10 Jan South Bend Brew Fest Returns for 9th Year
South Bend and its environs is been a great beer area, both before and after Prohibition. But since I wasn’t alive during “The Great Soberness” I’ll confine my discussion to the craft beer age. There are great breweries and bars serving great beers, and there are great festivals in the area to highlight the beer from near and far.
As far as breweries are concerned, the oldest in the craft era was Mishawaka Brewing, which opened in 1992 and closed in 2011 – a good run in anyone’s book. There was also Just Brew It in Mishawaka (1997-2000), South Bend Brewing (1999-2000), Nine G Brewing in South Bend (2005-2007), Four Horsemen Brewing (2011-2013), and the recent loss of Hydraulic Brewing in Elkhart (2019-2019).
Breweries that are still open are led by Bare Hands Brewery (2011), Evil Czech (2012) in Mishawaka, and Iechyd Da (2012) in Elkhart. After those were established came South Bend Brew Werks (2014) and Crooked Ewe (2015). Finally, the latest entries are Heavenly Goat (2017), Studebaker (2018), Westwind Brewery in Elkhart (2019), and Greenbush-South Bend (2019, but not brewing there yet).
There are craft beer bars in the area as well, like Danny Boy Draft Works-ND, Fiddler’s Hearth, Taphouse on the Edge, and Hop Station Craft Bar which opened last year. And bringing all that beer together are the festivals, like the Michiana Festival of Beers, as well as the 9th Annual South Bend Brew Fest that is coming up on January 18th (tickets available here), presented by U93 and Rock 97.7.
Running a festival for nine years in a row means that South Bend Brew Fest has learned a lot about putting on an event. Jacob Hamman of the Century Center where the festival is held each year has done a great job at growing the festival each year, with new breweries and new amenities. As you probably know if you read Indiana On Tap even occasionally, festivals are hard to keep fresh. And with so many festivals now, it’s getting harder and harder to stand out. Luckily, the South Bend Brew Fest has managed this well, and continues to be a large draw in the area.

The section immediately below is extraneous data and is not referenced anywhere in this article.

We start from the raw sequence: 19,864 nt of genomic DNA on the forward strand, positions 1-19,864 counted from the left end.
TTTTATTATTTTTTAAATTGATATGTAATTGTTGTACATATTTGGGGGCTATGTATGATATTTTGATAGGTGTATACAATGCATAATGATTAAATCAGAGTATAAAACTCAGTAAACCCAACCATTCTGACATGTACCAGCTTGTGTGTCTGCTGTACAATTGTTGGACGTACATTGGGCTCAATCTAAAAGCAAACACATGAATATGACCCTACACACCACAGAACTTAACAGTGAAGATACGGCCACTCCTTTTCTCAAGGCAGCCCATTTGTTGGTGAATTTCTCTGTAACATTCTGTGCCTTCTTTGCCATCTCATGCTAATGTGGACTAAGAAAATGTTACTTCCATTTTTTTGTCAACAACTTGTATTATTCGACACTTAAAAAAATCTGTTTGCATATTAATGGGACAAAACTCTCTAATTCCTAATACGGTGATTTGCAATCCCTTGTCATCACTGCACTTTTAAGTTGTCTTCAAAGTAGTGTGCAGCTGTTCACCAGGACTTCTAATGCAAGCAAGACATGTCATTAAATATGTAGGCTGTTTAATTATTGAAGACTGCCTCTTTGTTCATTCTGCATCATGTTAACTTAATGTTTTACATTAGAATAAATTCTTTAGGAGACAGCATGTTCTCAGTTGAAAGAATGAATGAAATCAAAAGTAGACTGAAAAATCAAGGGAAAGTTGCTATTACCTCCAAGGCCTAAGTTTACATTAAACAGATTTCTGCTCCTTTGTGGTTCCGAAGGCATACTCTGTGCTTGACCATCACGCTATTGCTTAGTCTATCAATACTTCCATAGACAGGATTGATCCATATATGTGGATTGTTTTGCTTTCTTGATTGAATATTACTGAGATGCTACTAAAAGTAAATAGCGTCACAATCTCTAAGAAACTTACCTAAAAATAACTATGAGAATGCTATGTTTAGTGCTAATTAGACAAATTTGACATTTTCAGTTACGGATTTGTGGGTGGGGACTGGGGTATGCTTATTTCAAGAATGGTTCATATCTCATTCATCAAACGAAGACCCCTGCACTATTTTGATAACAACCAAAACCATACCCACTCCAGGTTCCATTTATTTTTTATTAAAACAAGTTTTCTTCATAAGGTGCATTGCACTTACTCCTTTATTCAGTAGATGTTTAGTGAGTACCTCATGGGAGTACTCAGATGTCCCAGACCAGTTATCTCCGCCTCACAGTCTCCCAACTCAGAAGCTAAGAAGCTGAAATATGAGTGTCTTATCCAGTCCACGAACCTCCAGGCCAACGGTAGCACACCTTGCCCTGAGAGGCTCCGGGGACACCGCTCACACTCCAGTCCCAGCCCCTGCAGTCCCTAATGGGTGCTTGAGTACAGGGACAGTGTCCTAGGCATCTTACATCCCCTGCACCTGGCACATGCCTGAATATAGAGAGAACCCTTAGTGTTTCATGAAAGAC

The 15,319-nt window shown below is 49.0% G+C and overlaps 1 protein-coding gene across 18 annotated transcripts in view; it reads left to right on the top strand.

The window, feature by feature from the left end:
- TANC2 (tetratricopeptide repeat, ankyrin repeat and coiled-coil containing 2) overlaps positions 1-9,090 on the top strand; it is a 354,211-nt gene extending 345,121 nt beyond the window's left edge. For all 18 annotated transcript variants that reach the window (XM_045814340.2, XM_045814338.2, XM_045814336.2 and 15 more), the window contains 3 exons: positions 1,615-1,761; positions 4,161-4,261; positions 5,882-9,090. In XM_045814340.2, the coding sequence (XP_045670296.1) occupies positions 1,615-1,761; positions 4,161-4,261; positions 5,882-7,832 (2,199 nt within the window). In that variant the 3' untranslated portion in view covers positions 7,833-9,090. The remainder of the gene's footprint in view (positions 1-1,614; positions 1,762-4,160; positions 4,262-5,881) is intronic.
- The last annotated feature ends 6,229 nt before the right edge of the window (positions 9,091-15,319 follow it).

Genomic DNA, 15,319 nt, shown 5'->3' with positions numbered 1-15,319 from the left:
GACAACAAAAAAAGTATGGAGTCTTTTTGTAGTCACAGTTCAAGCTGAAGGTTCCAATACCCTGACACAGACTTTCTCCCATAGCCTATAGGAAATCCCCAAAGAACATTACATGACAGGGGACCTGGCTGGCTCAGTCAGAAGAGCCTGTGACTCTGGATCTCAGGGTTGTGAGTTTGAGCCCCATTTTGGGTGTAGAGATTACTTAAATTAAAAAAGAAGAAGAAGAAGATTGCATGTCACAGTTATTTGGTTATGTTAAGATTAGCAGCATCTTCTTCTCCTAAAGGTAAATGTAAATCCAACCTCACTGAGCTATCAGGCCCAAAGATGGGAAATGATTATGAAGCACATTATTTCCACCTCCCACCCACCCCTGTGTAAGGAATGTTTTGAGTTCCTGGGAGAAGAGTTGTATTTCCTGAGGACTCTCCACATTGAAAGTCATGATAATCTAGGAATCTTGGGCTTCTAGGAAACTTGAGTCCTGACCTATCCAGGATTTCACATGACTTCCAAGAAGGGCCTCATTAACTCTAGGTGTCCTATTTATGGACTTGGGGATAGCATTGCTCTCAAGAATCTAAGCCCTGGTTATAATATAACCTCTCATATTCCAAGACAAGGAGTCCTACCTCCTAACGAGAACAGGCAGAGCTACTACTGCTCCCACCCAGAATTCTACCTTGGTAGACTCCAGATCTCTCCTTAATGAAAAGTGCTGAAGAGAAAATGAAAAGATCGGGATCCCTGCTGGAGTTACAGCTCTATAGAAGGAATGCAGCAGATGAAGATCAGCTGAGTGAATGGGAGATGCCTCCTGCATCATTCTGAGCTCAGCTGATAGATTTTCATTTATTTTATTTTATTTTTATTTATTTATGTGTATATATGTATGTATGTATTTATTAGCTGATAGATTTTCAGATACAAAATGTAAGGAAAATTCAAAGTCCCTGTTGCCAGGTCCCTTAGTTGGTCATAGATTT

This year’s event runs from 1-4pm (noon if you have a VIP ticket). The VIP ticket gets you a lounge for snacks in addition to that extra hour and a Brew Fest T-shirt, which really is nice. The lines are short, the beers are all still there, and the breweries have time to talk to you. The VIP ticket also comes with a meet and greet sessions with the brewers and with the Michiana Beer Reviewers.
All told, there will be more than 150 beers for unlimited sampling, along with wines and spirits to throw your palate a curve during the afternoon. Many of the local establishments mentioned above will be on hand to pour their beers, as well as those from farther south in Indiana. Walter and I like the balance between local breweries and distributed breweries, it gets you the new things from local Indiana brewers, but also some of the beers that you can’t get as often because they come from farther away, especially those smaller breweries from north of the border in Michigan.
Each attendee, whether VIP or GA, will receive a sampling glass and lanyard for the festival, and a commemorative pint glass to take home as a functional reminder of the day. There will be food concessions to keep you going longer, and a great feature is that Transpo will be offering free rides to the attendees in an effort with Century Center to promote safety and responsible practices. Finally there will be a silent auction to benefit St. Margaret’s House in South Bend – just another way craft beer benefits the community.
Come on out on the 18th and celebrate South Bend area beer – it’s January, there’s not really that much else to do anyway. You’ll be helping to build South Bend beer’s reputation, and you can do some good for St. Margaret’s House. Perhaps most important, it’ll be warm in the Century Center, that’s better than being outside.